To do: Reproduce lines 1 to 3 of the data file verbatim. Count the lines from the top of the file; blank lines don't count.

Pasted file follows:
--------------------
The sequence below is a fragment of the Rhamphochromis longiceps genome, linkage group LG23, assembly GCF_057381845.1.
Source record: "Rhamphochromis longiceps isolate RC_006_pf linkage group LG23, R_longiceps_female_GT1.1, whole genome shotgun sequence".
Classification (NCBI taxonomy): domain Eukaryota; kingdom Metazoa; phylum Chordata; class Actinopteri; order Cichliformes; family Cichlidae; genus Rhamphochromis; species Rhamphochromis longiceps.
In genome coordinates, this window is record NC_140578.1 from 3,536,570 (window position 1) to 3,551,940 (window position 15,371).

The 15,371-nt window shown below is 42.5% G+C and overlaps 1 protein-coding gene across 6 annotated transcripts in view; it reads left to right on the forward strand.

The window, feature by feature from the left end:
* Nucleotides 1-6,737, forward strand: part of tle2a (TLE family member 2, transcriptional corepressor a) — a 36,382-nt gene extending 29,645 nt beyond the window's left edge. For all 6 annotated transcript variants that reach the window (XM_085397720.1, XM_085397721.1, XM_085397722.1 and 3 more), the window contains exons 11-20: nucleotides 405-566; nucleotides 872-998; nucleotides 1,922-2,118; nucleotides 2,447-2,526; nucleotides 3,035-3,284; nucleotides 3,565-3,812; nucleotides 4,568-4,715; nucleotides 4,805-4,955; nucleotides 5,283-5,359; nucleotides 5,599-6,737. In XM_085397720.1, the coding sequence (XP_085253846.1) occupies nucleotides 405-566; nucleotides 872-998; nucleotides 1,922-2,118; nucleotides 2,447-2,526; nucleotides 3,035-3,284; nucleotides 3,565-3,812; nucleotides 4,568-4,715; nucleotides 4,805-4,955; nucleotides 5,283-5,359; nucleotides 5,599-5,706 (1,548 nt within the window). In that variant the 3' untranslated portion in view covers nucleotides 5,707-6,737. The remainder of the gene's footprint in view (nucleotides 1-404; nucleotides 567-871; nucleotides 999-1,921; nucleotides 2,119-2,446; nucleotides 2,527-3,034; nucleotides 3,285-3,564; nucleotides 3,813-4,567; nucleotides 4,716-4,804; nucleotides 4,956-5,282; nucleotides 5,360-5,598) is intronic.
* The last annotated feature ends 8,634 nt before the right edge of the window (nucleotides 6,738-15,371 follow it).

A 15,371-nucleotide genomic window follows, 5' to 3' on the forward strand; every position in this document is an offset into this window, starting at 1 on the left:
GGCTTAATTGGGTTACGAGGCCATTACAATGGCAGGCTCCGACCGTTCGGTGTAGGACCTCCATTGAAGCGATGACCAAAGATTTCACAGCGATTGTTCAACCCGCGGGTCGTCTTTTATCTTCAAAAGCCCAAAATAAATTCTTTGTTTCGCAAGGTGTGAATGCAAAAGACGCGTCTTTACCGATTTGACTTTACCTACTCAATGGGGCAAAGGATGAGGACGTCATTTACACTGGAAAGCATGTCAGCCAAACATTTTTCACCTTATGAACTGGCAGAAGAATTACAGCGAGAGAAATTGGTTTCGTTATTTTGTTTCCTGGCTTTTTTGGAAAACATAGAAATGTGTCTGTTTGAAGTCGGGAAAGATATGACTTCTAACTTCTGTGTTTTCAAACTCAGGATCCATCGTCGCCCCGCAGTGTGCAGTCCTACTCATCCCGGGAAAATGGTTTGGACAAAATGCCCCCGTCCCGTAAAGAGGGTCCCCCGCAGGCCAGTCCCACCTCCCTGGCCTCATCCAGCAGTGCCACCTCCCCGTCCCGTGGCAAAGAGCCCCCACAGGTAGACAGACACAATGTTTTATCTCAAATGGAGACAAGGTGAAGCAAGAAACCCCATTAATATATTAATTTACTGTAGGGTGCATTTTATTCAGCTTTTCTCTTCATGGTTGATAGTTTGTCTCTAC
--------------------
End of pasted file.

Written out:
The sequence below is a fragment of the Rhamphochromis longiceps genome, linkage group LG23, assembly GCF_057381845.1.
Source record: "Rhamphochromis longiceps isolate RC_006_pf linkage group LG23, R_longiceps_female_GT1.1, whole genome shotgun sequence".
Classification (NCBI taxonomy): domain Eukaryota; kingdom Metazoa; phylum Chordata; class Actinopteri; order Cichliformes; family Cichlidae; genus Rhamphochromis; species Rhamphochromis longiceps.